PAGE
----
'Caution But Not Bearishness': Analysts Respond To Tech Stock Plunge

Large-cap tech stocks were hammered on Thursday, with the S&P 500 dropping 3.5% and the Nasdaq trading lower by 5%. While tech investors took a big hit on the day, the sell-off came with both the S&P 500 and the Nasdaq trading at all-time highs.

The sell-off was led by Apple, Inc. AAPL and Tesla Inc TSLA, both of which split their stock on Monday. Following Thursday’s session, Apple is down more than 10% from recent highs, while Tesla declined 18% in just three days.

Several analysts and experts have weighed in on Thursday’s sell-off and how investors should approach the SPDR S&P 500 ETF Trust SPY and the POWERSHARES QQQ/UT SER 1 QQQ in the wake of the drop.

Caution Warranted: DataTrek Research co-founder Nicholas Colas said the market continues to trade similarly to the way it did in 2009 during the early stages of its recovery from the financial crisis.

“To the letter of the Playbook, we may need to see another 5% decline but given 2020’s general outperformance that may not come to pass,” Colas said Thursday. “Today was a bad day, and our price-leads-fundamentals mantra says caution – but not bearishness – is in order.”

Nigel Green, founder of deVere Group, said savvy, long-term investors will likely see an opportunity in high-growth tech names now that Thursday’s drop removed some of the froth from the market.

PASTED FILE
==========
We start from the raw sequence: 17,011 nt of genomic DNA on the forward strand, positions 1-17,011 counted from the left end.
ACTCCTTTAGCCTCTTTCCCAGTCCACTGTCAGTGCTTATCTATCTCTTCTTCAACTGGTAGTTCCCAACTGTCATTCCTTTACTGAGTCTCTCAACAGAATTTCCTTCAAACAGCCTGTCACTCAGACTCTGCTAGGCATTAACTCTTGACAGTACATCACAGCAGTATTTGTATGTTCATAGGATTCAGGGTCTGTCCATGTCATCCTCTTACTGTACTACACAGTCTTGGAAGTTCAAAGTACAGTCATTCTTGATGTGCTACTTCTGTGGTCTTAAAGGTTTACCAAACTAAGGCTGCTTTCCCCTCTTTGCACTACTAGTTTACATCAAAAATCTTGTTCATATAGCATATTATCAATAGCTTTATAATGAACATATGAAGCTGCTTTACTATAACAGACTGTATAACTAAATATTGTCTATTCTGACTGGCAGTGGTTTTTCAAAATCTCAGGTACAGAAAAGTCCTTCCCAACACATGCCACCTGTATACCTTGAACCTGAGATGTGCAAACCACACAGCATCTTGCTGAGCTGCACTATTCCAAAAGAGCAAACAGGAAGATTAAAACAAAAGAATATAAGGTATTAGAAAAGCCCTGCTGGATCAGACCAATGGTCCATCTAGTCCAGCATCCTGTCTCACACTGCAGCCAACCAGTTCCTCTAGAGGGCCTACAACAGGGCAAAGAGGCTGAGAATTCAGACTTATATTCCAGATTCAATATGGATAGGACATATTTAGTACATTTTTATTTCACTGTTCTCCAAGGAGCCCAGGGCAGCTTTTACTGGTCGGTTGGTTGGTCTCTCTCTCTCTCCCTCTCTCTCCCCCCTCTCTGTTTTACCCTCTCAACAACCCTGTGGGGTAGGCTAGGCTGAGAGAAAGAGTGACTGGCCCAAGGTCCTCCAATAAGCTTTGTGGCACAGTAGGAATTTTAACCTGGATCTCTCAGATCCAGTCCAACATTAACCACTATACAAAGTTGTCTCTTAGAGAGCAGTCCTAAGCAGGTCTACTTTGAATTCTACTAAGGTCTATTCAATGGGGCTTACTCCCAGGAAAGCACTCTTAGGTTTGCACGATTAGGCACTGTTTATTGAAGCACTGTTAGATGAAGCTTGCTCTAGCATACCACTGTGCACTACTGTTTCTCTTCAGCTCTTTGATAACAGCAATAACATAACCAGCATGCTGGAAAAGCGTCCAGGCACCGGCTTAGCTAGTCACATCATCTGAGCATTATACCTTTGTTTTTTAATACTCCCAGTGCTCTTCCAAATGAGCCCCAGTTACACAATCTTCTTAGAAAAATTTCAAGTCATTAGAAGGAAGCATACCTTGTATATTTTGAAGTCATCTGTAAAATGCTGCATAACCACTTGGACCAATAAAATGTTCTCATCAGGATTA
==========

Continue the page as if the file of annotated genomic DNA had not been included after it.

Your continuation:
“With some talk of markets being on the brink of correction territory, profit-taking, mispricing of high-quality equities, and lower entry points, this will be seen by many as a major buying opportunity – especially after global equity markets recently hit new highs,” Green said.

Stay The Course: Chris Zaccarelli, Chief Investment Officer for Independent Advisor Alliance, is encouraging his clients to stay the course with their long-term investing plans.

“We don’t believe the bull market is going to end any time soon, but a healthy pullback or even a correction is part of all bull markets and it’s easy to point to the November election, news that China is pursuing their own home-grown chip-making industry, or the upcoming flu season as a reasons to get bearish,” Zaccarelli said.

Peter Essele, Head of Portfolio Management for Commonwealth Financial Network, said the sell-off seemed to be concentrated mostly in red-hot tech stocks, suggesting momentum traders may be rushing for the exits.

“It’s possible that today’s market is an indication of things to come, where fundamentals play a larger part in valuations, as opposed to the irrational exuberance that has persisted in recent months within tech,” Essele said.

Benzinga’s Take: Whether or not Thursday’s sell-off is a big deal simply depends on your investment time horizon. Short-term and medium-term traders are rightly concerned that the record rally since late March has finally run out of steam ahead of a potentially chaotic U.S. election in November, while long-term investors can simply sit back and ignore the day-to-day and week-to-week fluctuations in the market.

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